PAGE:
According to UNIFEM, nearly 80 per cent of the country's women cannot read or write.
''Of course, we would all have gone further,'' said Heyzer, who argued that the constitution provides a framework for future gains for women.
''I personally would have liked to see the word 'women without caretakers' removed ... I would have preferred if they had mentioned them as 'female-headed households'.''
Other issues that women's groups failed to have included in the constitution are: the right to financial independence and inheritance; full inclusion of women in the judiciary system; a minimum age of 18 years for marriage, and the right to participate fully in the highest levels of commercial life.
Another issue that is not spelled out in the law is the prevention and criminalisation of violence against women, including the 'bad blood price' in which girls are given from one family to another as compensation for a crime.
For Sifton, the constitution's largest fault is its vagueness, especially on the relationship between Islamic law and human rights. ''It is not discussed enough ... the supremacy of one over the other is not clear''.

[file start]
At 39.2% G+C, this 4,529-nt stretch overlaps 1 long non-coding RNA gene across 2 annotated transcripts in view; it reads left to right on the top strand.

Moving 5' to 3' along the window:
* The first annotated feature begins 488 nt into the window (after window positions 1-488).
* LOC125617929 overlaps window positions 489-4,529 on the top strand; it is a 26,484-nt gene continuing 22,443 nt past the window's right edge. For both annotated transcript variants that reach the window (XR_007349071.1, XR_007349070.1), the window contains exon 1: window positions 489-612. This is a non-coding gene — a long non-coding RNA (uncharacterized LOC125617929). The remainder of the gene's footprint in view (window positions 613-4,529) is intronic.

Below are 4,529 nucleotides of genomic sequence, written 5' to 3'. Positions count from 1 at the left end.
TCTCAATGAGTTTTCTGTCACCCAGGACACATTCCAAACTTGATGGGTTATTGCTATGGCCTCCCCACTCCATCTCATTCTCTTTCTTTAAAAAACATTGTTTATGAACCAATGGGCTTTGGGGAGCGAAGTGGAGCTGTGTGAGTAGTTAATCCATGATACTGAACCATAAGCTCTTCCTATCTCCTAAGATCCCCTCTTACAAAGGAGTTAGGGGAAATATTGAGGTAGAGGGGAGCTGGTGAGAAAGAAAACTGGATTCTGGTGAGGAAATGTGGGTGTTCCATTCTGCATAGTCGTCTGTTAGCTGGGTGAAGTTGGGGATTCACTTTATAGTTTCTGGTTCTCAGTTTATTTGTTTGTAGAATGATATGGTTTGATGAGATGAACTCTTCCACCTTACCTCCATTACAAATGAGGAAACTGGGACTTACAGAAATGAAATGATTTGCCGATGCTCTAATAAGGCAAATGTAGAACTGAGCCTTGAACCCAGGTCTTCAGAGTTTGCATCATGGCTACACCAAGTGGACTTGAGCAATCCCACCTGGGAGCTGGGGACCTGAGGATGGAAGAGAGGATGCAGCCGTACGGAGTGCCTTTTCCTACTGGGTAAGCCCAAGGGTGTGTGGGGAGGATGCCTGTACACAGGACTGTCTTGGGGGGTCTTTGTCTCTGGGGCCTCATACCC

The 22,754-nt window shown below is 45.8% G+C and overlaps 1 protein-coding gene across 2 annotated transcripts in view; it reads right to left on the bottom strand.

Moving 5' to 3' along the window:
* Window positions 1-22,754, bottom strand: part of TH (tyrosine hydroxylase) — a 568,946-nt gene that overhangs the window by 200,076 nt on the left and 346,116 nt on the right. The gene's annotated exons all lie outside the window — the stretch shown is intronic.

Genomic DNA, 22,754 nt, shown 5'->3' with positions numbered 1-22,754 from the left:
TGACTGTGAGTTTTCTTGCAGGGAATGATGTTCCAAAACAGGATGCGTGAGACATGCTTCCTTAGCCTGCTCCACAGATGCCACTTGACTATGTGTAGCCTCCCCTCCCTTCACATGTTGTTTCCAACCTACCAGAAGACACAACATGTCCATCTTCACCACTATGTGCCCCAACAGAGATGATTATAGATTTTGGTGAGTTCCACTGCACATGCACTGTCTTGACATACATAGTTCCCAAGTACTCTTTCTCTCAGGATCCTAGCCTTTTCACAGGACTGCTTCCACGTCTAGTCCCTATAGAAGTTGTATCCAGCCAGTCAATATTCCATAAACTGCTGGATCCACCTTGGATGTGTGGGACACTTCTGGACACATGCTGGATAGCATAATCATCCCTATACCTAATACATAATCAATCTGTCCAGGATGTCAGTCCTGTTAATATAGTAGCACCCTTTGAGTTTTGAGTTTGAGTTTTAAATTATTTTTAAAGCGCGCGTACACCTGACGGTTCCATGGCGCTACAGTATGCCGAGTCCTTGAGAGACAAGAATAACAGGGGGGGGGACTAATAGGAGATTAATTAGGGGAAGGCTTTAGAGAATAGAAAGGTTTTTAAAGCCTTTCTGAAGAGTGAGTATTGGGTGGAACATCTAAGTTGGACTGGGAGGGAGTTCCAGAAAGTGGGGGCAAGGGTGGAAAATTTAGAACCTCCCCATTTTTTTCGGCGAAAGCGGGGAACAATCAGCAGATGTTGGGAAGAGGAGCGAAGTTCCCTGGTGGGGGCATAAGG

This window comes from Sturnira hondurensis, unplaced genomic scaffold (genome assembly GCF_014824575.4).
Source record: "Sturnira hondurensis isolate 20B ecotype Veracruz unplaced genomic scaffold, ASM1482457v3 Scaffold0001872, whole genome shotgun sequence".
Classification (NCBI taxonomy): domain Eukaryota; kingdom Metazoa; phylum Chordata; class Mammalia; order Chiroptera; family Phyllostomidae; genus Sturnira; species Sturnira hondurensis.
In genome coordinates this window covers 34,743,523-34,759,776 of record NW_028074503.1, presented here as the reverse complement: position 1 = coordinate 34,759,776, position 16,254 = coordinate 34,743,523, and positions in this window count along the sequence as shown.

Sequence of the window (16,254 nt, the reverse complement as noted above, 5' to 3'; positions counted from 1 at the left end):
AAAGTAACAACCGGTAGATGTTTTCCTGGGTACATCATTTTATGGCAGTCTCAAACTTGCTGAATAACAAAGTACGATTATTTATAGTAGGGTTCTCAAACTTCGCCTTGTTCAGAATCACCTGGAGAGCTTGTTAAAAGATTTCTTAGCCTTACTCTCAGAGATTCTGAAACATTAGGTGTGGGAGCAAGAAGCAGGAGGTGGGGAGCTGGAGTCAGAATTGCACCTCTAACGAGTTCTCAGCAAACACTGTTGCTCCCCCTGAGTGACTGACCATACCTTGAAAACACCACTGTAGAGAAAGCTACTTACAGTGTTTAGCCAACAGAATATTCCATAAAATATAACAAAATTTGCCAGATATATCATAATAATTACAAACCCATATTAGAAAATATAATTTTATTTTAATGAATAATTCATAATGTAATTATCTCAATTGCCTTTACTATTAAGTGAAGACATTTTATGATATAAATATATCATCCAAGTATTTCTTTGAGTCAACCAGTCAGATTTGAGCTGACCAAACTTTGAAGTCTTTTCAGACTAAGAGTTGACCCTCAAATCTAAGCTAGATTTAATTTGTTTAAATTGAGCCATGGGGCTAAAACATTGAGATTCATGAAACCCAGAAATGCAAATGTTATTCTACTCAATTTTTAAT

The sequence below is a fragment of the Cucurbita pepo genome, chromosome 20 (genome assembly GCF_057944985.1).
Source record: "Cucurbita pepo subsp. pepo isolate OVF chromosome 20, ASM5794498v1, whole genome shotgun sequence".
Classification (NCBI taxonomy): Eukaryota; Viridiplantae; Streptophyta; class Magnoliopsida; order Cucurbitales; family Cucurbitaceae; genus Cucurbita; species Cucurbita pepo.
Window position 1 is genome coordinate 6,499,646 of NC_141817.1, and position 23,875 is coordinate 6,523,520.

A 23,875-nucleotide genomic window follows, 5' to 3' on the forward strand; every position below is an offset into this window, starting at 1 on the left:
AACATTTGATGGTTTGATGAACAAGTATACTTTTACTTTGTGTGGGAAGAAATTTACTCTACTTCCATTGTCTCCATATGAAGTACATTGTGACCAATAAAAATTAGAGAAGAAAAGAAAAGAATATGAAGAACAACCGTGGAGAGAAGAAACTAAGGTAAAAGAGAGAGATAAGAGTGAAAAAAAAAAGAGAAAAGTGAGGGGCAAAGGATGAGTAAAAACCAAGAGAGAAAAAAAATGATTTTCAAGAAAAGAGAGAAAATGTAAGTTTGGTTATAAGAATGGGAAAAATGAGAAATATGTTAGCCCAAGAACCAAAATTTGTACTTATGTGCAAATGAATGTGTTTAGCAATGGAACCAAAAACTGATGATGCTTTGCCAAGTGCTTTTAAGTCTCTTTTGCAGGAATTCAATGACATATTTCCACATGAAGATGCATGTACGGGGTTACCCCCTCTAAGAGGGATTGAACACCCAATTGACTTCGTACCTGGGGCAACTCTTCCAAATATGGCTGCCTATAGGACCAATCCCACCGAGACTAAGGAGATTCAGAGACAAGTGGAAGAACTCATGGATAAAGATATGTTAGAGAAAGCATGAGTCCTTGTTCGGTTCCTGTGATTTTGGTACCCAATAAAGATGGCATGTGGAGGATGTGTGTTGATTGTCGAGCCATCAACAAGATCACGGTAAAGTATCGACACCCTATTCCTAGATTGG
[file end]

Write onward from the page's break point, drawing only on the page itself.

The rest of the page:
Certain interpretations of Islamic law conflict with human rights, he added, ''just as there are certain interpretations of Christian or Jewish morality that conflict with human rights''.
The constitution states that no Afghan law ''can be contrary to the beliefs and provisions'' of Islam. Traditional Islamic law, however, does not treat men and women equally in all cases.
But according to Heyzer, ''its interpretation and usage is so heterogeneous and diverse ... therefore the point is to look at how it is practised -- not only in Afghanistan, but also elsewhere. Within the framework, there is enough space for us to move and stretch.''